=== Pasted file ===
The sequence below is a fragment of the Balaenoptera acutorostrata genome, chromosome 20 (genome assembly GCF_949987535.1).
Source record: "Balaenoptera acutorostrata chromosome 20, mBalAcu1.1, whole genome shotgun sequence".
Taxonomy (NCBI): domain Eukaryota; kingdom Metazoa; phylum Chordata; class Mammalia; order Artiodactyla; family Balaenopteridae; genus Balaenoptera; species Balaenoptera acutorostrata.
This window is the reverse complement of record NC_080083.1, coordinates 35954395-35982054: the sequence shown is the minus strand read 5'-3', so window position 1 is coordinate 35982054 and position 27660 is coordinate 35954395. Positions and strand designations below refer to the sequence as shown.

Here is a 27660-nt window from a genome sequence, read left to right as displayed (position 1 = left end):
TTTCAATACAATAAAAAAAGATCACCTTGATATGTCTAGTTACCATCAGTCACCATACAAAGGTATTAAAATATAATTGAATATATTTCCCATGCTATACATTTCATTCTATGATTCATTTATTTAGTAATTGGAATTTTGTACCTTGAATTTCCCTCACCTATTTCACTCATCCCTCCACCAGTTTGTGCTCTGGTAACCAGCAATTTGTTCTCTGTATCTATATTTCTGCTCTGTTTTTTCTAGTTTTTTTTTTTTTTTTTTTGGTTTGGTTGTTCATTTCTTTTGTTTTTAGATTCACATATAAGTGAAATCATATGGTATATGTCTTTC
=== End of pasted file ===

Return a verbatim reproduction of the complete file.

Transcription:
The sequence below is a fragment of the Balaenoptera acutorostrata genome, chromosome 20 (genome assembly GCF_949987535.1).
Source record: "Balaenoptera acutorostrata chromosome 20, mBalAcu1.1, whole genome shotgun sequence".
Taxonomy (NCBI): domain Eukaryota; kingdom Metazoa; phylum Chordata; class Mammalia; order Artiodactyla; family Balaenopteridae; genus Balaenoptera; species Balaenoptera acutorostrata.
This window is the reverse complement of record NC_080083.1, coordinates 35954395-35982054: the sequence shown is the minus strand read 5'-3', so window position 1 is coordinate 35982054 and position 27660 is coordinate 35954395. Positions and strand designations below refer to the sequence as shown.

Here is a 27660-nt window from a genome sequence, read left to right as displayed (position 1 = left end):
TTTCAATACAATAAAAAAAGATCACCTTGATATGTCTAGTTACCATCAGTCACCATACAAAGGTATTAAAATATAATTGAATATATTTCCCATGCTATACATTTCATTCTATGATTCATTTATTTAGTAATTGGAATTTTGTACCTTGAATTTCCCTCACCTATTTCACTCATCCCTCCACCAGTTTGTGCTCTGGTAACCAGCAATTTGTTCTCTGTATCTATATTTCTGCTCTGTTTTTTCTAGTTTTTTTTTTTTTTTTTTTGGTTTGGTTGTTCATTTCTTTTGTTTTTAGATTCACATATAAGTGAAATCATATGGTATATGTCTTTC